George Smith & Bacon Fat

Your chance to write big-time blues reviews. Only two rules: First, if you're connected to the band or artist, go to Shameless Promotion; Second, don't write a book -- keep it relatively short and simple, no 1,000+ word epics.

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George Smith & Bacon Fat

Postby blueswriter » Tue Mar 20, 2007 12:18 am

Yes... there's more coming. It's been a busy weekend but there will be more in store this week so please check the other thread referring to what's coming up. Thanks for your continued support and enthusiasm. ;)

The Complete Blue Horizon Sessions
Columbia/Blue Horizon (2006) 688 737-2


2 CDs, 36 tracks, 155 minutes - highly recommended. For dedicated followers of Post-war blues harp, the mention of George "Harmonica" Smith's name certainly stirs enthusiasm, and rightly so given his influence over a host of modern interpreters, among them Rod Piazza. This solid 2-disc stands up well more than three-and-a-half decades after it was recorded and combines two long-absent titles; Grease One For Me which was listed under the Bacon Fat banner, plus George's own No Time For Jive. Bacon Fat consisted of Buddy Reed and Greg Schaefer on guitars, Jerry Smith's bass, the drumming of a young Richard Innes, and J.D. Nicholson on piano, who wasn't in the lineup for George's effort. There are a handful of shortcomings here including the less-than-pristine sound we've grown accustomed to in the age of remastering. The original multi-track tapes are long-gone so the studio recordings aren't quite up to snuff in the clarity department. Another miss was producer Mike Vernon's admitted blunder in not combining the talents of Smith and Piazza together as the potent twin-harmonica tandem they were with Bacon Fat behind them. However flawed that opportunity was, it doesn't lessen the importance of this incredibly interesting two-and-a-half hours of blues. Many listeners might not be aware of Piazza's lengthy history but he was undoubtedly strong more than thirty-five years ago and the proof resides here; hefty versions of Little Walter's Up The Line, Off The Wall, Ah'w Baby, Mellow Down Easy, and more prove his mettle while he was still in his early twenties. Smith was in his middle-forties when these 1970 recordings were tracked and sported a recording history dating back to 1955 so it should come as no surprise that he was in top-shelf form on Someday You're Gonna Learn, Blue Switch, No Time For Jive, Mississippi River Blues, and others. Vernon also admits in retrospect that not using the abilities of guitarist Pee Wee Crayton to better effect on Smith's Good Things was another blunder, but don't pass on this because of the errors - it was still a well-played game. The extra-innings win comes in the form of fifteen previously-unreleased 'live' recordings from a handful of British venues in late 1970 evenly balanced between those featuring Piazza and Smith. While it does have its small share of warts, don't let a few youth-related managerial mistakes deny the pleasure derived from delving deep into this fine document of a legendary harmonica master and one of his key students. The Complete Blue Horizon Sessions featuring George "Harmonica" Smith & Bacon Fat lands in the 'win' column and that's what counts.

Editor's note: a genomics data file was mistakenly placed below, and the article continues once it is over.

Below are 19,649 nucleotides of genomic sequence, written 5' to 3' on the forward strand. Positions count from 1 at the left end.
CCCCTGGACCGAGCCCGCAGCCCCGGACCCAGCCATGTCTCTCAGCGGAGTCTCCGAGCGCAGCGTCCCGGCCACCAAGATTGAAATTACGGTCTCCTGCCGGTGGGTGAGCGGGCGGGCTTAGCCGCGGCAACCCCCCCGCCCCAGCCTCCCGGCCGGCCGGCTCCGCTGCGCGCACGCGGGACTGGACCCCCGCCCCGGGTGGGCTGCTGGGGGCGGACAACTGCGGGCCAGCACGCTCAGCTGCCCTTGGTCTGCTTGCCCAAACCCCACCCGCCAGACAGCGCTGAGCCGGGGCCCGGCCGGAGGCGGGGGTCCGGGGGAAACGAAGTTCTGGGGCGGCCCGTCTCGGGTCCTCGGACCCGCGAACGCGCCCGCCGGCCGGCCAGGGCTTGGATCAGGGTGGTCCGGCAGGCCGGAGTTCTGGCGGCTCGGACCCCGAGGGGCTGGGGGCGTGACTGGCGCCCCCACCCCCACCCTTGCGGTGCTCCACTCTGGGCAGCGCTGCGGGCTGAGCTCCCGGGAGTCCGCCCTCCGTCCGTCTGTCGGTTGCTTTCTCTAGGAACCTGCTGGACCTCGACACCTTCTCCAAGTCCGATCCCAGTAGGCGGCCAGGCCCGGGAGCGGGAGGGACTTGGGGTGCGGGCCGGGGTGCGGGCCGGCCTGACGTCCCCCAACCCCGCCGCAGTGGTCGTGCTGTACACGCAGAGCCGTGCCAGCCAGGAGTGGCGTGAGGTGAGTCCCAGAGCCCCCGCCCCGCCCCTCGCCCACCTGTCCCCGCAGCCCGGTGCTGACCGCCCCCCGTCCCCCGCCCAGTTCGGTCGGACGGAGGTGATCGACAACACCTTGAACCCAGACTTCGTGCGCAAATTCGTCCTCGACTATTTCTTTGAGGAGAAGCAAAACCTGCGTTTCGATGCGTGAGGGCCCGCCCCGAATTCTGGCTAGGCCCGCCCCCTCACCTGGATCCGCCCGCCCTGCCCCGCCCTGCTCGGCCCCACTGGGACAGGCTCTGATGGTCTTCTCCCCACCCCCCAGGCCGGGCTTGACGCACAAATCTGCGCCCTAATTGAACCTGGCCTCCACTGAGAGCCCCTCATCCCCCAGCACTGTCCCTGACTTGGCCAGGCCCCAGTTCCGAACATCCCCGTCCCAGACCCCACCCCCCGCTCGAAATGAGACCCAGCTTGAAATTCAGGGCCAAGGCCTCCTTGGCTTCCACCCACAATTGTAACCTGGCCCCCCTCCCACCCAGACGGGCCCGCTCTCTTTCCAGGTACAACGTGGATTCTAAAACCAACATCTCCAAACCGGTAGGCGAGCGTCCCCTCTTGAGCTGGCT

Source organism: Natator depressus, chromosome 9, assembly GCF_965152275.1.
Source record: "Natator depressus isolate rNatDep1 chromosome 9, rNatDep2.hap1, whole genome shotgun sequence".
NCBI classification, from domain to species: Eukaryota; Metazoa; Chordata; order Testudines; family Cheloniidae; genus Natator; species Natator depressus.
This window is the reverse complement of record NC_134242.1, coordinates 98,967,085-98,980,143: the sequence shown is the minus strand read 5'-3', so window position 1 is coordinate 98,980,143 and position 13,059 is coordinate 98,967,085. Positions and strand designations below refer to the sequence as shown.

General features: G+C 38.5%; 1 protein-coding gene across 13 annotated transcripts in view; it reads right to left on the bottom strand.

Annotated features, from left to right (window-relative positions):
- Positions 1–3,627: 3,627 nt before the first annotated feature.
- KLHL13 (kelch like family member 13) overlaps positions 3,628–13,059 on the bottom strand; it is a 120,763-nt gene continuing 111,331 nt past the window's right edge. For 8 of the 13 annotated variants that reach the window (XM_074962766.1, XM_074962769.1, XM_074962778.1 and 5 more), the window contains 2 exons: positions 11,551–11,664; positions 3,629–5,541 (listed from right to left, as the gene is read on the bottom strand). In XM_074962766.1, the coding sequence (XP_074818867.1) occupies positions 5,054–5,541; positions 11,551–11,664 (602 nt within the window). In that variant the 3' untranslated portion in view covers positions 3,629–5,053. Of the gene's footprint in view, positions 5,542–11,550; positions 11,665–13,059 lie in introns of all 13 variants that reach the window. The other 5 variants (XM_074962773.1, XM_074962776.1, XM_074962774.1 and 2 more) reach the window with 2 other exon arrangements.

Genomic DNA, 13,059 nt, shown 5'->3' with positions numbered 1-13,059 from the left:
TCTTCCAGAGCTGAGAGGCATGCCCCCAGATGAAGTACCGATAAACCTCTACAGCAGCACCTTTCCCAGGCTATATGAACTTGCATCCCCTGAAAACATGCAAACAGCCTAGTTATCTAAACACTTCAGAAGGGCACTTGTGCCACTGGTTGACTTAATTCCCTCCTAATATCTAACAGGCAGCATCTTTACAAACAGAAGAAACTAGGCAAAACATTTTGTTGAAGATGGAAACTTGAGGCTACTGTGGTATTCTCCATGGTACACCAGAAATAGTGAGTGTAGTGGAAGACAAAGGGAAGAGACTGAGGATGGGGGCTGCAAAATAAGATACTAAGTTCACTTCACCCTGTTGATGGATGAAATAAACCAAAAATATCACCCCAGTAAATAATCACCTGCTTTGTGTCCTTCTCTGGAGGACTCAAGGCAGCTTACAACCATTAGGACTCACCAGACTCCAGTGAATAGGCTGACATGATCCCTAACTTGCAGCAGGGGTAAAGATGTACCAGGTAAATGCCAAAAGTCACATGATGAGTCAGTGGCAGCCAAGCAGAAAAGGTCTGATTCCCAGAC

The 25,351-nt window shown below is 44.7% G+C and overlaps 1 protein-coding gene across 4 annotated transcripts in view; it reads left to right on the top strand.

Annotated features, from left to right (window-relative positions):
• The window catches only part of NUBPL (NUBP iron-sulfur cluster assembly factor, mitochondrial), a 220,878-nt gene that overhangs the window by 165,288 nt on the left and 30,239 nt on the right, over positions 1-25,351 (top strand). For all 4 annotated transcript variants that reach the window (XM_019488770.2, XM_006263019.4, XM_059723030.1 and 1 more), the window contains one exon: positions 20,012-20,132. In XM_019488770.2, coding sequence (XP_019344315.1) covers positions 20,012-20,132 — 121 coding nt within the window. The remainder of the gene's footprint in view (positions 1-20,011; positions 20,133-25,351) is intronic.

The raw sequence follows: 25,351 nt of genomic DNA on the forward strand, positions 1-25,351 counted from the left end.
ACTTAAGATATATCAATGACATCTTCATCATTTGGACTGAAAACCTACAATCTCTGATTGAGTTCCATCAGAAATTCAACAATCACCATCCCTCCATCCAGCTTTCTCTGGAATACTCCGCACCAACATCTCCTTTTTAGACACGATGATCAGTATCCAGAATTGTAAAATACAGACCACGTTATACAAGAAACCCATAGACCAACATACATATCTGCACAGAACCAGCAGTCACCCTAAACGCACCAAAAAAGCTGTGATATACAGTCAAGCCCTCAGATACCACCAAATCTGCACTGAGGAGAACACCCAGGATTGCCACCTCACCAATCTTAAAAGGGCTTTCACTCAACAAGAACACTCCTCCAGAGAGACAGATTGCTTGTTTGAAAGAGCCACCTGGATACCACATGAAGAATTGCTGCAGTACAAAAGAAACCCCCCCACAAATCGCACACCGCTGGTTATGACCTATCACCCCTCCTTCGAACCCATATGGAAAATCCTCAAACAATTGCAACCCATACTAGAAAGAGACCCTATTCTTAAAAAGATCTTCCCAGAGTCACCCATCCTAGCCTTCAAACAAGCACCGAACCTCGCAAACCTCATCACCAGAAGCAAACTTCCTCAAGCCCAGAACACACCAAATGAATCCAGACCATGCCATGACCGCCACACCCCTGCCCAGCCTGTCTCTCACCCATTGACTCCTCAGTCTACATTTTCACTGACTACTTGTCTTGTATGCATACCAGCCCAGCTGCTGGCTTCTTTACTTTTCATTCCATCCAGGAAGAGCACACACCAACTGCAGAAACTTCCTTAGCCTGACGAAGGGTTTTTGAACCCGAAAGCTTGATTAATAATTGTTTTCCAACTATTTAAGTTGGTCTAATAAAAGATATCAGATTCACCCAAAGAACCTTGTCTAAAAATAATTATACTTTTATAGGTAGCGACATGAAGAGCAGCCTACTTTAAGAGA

Blue Horizon Records

© 2007 by Craig Ruskey
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